Metabolic syndrome, also called syndrome X is a cluster of health disorders that increases the risk of diseases like type 2 diabetes, heart disease and stroke. According to the American Heart Foundation, metabolic syndrome is when a person has three or more of the following health conditions:

  • Obesity or excess abdominal fat, with a waistline more than 35 inches for women and 40 inches for men
  • Blood pressure over 130/85 mm Hg
  • Triglyceride level above 150 mg/dL
  • High density lipoprotein (HDL) less than 50 mg/dL for women and 40 mg/dL for men
  • Fasting blood sugar levels higher than 100mg/dL
Metabolic Syndrome Diet

Well, the good news is that one can lower the risk and even reverse metabolic syndrome by adopting a disciplined lifestyle. The goal is to ensure these changes are something one should be doing for the rest of life and not just short-term.

A few modifications to the diet can greatly help you to:

  • Shed weight
  • Manage blood pressure
  • Maintain cholesterol levels
  • Control blood glucose levels

Moreover, healthcare provider highly recommends following a healthy diet and getting regular exercise as the main call to action for managing metabolic syndrome. These simple lifestyle modifications are important for optimising overall health and well-being.

For Optimising Overall Well-being And Health, Buy From Our Extensive Range Of Healthcare Essential And Supplements!

Read through this article to get an overview of what foods to include and avoid for averting metabolic syndrome.

Fibre-Rich Foods

Incorporating fibre-rich foods into the diet can greatly help a person lower the risk of developing heart disease and stroke. Dietary fibre reduces LDL (bad cholesterol) levels, control unwanted hunger pangs, help lose weight and stabilize blood sugar levels. Women should aim to have at least 25 grams of fibre per day and men should eat at least 38 grams of fibre per day.

Some of the food sources abundant in dietary fibre include:

Fresh Fruits

Dried Fruits

Fresh Vegetables



Dried Beans


Brown Rice



Whole-Grain Bread And Cereals

Also Read: Dietary Fibre And Its Role In Preventing Chronic Diseases

Potassium Rich Foods

Foods loaded with potassium support to control blood pressure, this heart-healthy nutrient works to counter the effects of sodium that raises blood pressure. It also helps to ease tension in the blood vessel walls, which further aids to bring down blood pressure. Add some of these high potassium sources to the diet.






Collard Greens

Lentils And Beans


Potato With Skin


Oat Bran


Omega-3 Fatty Acids

Omega 3 fatty acids help to raise HDL good cholesterol levels and support keeping the heart and blood vessel healthy. Regular addition of foods rich in omega 3 fatty acids reduce the risk of cardiovascular disease by averting blood platelets from clogging together. These healthy fats are found in some fish and other plant foods sources like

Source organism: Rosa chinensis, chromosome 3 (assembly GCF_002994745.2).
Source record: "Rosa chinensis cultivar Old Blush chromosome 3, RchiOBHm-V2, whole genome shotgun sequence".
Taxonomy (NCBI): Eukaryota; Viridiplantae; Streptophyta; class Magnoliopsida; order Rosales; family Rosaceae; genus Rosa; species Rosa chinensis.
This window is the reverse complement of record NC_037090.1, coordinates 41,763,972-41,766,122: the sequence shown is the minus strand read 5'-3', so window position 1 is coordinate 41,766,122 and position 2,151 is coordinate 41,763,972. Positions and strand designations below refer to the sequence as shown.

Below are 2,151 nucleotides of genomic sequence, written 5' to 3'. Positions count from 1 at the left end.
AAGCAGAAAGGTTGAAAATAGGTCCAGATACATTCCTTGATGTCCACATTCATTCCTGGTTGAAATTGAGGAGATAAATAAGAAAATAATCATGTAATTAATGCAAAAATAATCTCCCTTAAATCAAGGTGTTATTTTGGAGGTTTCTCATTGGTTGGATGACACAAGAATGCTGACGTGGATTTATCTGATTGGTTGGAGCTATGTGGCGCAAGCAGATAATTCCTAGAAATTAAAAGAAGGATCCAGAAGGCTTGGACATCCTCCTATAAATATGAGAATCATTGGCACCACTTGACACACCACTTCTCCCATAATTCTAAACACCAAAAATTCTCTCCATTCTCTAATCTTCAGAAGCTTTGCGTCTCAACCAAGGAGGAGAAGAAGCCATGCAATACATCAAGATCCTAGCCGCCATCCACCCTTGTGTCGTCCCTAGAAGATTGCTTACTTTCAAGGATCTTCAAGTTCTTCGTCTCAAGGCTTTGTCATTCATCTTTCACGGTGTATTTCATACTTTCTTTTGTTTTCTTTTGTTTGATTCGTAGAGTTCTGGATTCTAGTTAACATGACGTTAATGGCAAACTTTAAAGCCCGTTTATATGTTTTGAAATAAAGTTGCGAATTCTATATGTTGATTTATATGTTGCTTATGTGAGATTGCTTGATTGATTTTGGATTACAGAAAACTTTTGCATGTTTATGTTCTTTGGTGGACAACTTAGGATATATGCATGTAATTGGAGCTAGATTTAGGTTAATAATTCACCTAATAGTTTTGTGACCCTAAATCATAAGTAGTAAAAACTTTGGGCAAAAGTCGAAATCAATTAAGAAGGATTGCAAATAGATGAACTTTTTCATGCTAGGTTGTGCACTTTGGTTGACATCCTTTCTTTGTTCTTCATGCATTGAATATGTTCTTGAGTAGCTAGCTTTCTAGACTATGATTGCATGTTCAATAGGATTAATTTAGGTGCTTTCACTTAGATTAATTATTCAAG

Flax seeds

Chia seeds

Pumpkin seeds

Olive oil







Also Read: Fat Can Be Good Too! Learn All About Omega 3

Foods To Avoid

Sugar Loaded Foods

Sugary foods such as simple, refined carbs are heaped with calories that can make you gain weight and eventually increase the risk of developing type 2 diabetes and heart disease. Sugar is often veiled by its chemical names in packaged foods and drinks, so always look for ingredients in the food labels for sucrose, glucose, dextrose, fructose, levulose, maltose and avoid having these foods.

Refrain from having the following refined and processed carbs in the diet such as:

Corn syrup


White bread

White rice

White flour

Baked goods (cakes, cookies, doughnuts, pastries)

Potato chips


Fruit juices


Sugary drinks

Artificial Sweeteners

Studies have disclosed that having excess amounts of diet drinks and artificially sweetened food may increase blood sugar levels and risk for type 2 diabetes. Hence it is vital to avoid sweeteners such as:




Trans Fats

Trans fats are commonly found in partially hydrogenated oils and are added to processed foods to extend shelf life and taste. Trans fats are known to elevate LDL cholesterol levels and increase the risk of heart disease and stroke. This saturated fat is also associated with type 2 diabetes. It is important to avoid food such as:

Deep-fried foods

Packaged biscuits and cookies


Packaged popcorn with artificial butter


Potato chips

Packaged pizza and fries

Frozen fries

Pies and pastries

Vegetable shortening

Cake mixes and frosting


Several pieces of evidence reveal that reducing sodium in food can help lower blood pressure, as consuming too much sodium can raise blood pressure. Salt contains sodium, so it is vital to limit salt intake to less than 1/4 teaspoon per day. Also, limit added table salts and foods that contain high amounts of sodium like:

Table salt, sea salt, Himalayan salt, kosher salt

Salted nuts

Smoked or cured meats and fish

Salted butter and margarine

Canned vegetables

Soy sauce


Instant noodles


Deep-fried foods


Consuming a wholesome diet for controlling metabolic syndrome is healthy for the whole family. It mainly focuses on refraining processed and packaged foods and including nutrient-dense, whole foods. Thus, it should be a regular lifestyle practice and not a temporary diet plan. Remember to read the nutrition facts label on packaged foods before buying. Additionally, it is pivotal to get regular exercise, adequate sleep, practise mindful eating behaviour and handle stress to effectively manage metabolic syndrome.